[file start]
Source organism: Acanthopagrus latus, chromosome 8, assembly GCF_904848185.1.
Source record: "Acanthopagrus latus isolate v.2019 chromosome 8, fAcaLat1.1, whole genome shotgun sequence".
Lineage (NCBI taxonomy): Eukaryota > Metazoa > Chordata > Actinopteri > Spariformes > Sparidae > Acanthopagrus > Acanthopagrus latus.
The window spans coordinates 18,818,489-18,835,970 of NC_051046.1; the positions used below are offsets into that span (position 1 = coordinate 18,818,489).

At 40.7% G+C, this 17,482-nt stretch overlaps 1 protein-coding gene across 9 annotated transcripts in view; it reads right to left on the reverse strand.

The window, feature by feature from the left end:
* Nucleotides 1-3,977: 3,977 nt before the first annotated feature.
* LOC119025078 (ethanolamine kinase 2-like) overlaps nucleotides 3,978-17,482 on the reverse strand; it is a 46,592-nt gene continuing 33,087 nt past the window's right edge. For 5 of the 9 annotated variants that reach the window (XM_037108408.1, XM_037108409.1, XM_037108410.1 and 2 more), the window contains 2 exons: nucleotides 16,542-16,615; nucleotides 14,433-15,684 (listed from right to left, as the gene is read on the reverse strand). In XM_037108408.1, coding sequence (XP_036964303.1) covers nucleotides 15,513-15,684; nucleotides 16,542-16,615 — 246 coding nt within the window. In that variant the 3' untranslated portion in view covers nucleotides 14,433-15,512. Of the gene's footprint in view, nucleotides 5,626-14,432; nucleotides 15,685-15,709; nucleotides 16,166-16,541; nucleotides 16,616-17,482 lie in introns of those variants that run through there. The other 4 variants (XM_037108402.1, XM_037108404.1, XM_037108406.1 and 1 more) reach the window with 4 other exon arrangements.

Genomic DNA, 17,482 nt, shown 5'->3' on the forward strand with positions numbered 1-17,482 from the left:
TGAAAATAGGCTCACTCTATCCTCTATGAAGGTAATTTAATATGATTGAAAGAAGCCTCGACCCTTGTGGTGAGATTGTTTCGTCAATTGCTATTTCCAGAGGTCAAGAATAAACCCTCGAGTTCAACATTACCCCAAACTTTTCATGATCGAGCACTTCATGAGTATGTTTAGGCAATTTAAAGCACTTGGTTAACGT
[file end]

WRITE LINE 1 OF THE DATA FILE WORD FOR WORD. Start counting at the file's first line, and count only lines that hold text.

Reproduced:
Source organism: Acanthopagrus latus, chromosome 8, assembly GCF_904848185.1.